If we increase the intensity of a sound by 5% (i.e., increase the SIL by 0.2 dB), would a listener notice?  Probably not.  Though the sensitivity to change varies with different circumstance, it usually takes an increase of between 0.4 and 1 dB before a listener will be sure that the loudness has increased.  That’s an increase in intensity of between 10% and 25%.  So if our orchestra conductor has 20 violins playing, adding only 1 more (a 5% increase) won’t be noticed by the audience – unless, of course, that last violinist is hitting lots of wrong notes.  Does this make sense, experientially? If 8 people are talking in a room, and 8 more people come in and have a conversation at about the same conversational level, the sound intensity will have doubled – i.e., the level has risen 3 dB.  That’s certainly enough to be noticed, but not enough to make the conversation actually sound "twice as loud."  Of course, the extra people will make it harder for conversational partners to hear one another, so they are all likely to talk louder. 

Addendum: Inverse Square Law

While this bit doesn't involve us much in music making with computers, it's nice to appreciate an application of the inverse square law. Imagine that our air traffic person moves from 100 meters to 200 meters away from the planes. The sound radiating away from the planes has not changed, but that sound is radiating outward in a sphere, covering an area that is now 4 times greater than it was.  (The surface area of a sphere, like the area of a circle, is proportional to radius2, so doubling the radius will increase the area by a factor of 4.)  Since the same acoustic power (the Watts in W/m2) is now spread over 4 times the area (the mq ), the intensity will have decreased by a factor of 4.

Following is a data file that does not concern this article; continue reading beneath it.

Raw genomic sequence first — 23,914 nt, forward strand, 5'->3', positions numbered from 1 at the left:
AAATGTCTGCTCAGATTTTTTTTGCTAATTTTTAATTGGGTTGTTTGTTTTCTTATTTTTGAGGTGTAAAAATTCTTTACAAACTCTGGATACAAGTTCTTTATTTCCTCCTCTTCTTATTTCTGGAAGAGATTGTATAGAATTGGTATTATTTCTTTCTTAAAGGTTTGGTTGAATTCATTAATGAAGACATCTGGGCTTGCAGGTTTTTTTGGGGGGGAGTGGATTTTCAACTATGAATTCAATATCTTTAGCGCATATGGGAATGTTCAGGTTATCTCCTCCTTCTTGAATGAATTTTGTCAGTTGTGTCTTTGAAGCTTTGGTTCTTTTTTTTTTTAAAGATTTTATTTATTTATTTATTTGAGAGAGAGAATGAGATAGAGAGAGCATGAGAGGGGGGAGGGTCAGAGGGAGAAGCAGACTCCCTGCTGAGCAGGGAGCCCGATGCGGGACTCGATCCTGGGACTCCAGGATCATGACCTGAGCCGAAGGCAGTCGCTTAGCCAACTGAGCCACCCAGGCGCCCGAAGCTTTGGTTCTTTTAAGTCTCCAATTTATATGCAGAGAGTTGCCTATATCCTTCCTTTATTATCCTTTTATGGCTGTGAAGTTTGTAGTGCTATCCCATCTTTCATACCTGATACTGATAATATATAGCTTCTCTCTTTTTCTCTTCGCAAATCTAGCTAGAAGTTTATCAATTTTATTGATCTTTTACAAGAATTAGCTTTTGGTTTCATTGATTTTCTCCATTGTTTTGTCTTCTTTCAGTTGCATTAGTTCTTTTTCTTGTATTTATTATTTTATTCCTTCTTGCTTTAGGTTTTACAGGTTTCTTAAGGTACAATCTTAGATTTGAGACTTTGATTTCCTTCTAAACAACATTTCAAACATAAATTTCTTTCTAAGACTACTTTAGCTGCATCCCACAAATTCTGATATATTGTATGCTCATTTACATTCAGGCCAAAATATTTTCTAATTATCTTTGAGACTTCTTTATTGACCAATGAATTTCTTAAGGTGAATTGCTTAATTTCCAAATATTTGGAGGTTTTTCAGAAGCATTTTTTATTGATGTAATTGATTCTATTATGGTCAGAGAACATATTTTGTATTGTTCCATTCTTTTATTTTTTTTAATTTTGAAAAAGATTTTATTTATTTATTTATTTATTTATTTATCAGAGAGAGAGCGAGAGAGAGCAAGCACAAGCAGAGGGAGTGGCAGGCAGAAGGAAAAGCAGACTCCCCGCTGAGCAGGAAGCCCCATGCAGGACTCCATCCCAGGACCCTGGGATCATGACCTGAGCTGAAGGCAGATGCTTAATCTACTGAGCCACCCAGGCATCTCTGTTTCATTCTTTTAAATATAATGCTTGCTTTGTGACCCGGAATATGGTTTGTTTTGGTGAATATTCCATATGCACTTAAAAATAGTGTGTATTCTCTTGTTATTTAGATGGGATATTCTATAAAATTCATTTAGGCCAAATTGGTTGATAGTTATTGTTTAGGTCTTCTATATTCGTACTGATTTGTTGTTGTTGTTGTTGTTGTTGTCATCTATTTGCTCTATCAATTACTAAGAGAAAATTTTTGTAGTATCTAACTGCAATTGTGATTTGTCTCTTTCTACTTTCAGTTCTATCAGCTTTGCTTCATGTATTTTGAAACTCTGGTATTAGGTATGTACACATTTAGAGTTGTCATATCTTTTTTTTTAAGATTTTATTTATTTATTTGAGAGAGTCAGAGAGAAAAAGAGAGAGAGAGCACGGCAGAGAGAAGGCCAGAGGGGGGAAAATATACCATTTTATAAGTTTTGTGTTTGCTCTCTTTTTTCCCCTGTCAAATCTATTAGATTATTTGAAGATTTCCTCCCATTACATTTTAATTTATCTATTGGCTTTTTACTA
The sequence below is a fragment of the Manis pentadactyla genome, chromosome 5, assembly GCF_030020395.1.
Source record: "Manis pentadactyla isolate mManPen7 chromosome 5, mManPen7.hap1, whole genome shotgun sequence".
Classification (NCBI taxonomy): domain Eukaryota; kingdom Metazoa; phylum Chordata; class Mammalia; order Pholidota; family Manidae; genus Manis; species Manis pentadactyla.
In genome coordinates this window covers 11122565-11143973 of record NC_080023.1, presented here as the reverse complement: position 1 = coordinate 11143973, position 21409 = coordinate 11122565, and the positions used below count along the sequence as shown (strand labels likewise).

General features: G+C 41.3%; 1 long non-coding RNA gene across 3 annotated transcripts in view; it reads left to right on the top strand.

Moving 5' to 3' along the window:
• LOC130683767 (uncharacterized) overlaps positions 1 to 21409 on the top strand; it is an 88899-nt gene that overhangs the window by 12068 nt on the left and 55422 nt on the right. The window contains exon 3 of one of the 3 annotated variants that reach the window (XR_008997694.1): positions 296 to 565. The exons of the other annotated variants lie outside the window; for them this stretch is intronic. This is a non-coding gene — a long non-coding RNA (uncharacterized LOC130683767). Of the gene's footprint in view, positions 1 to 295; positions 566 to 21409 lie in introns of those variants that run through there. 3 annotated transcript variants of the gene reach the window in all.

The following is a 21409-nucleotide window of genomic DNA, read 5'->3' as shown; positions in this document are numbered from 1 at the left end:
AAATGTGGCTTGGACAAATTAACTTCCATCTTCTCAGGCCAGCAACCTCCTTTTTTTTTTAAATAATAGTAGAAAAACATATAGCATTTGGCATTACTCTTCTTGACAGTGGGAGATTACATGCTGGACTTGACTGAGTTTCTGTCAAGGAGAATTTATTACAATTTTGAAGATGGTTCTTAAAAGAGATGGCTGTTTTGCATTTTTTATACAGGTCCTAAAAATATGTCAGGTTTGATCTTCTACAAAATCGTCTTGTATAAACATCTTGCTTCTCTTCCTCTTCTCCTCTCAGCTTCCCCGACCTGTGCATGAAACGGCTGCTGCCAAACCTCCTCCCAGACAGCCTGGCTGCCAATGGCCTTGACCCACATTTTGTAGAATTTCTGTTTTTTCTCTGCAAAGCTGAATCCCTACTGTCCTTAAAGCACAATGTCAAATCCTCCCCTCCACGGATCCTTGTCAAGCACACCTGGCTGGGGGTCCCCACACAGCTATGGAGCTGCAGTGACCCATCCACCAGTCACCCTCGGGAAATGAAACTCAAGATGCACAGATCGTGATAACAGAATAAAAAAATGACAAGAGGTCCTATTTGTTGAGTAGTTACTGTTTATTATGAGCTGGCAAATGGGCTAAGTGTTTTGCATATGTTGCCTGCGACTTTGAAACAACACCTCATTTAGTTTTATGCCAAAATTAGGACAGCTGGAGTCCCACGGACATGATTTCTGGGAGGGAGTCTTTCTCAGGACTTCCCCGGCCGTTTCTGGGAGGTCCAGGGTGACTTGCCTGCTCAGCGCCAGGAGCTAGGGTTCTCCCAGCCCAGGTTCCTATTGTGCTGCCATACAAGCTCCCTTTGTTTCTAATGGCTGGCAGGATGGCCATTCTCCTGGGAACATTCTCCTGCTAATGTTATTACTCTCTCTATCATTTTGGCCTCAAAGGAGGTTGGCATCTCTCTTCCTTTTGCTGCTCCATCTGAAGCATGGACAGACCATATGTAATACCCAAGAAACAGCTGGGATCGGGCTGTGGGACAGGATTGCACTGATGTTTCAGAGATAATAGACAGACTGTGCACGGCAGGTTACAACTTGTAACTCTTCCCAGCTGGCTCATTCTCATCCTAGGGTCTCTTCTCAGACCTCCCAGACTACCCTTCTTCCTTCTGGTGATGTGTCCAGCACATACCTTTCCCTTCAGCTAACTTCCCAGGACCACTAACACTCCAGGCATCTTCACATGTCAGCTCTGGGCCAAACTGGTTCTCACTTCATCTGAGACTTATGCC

As this is a decrease in intensity by a factor of 4, if follows that the SIL will diminish in this case by 6 dB.  That’s not quite enough of a decrease to make the sound “half” as loud.  To get to the distance where the sound appeared only half as loud, we’d need to multiply the distance by a bit more than a factor of 3; if our airport worker started 100 meters from the plane, she’d find it was half as loud when she’d moves to a total of 316 meters away from the plane.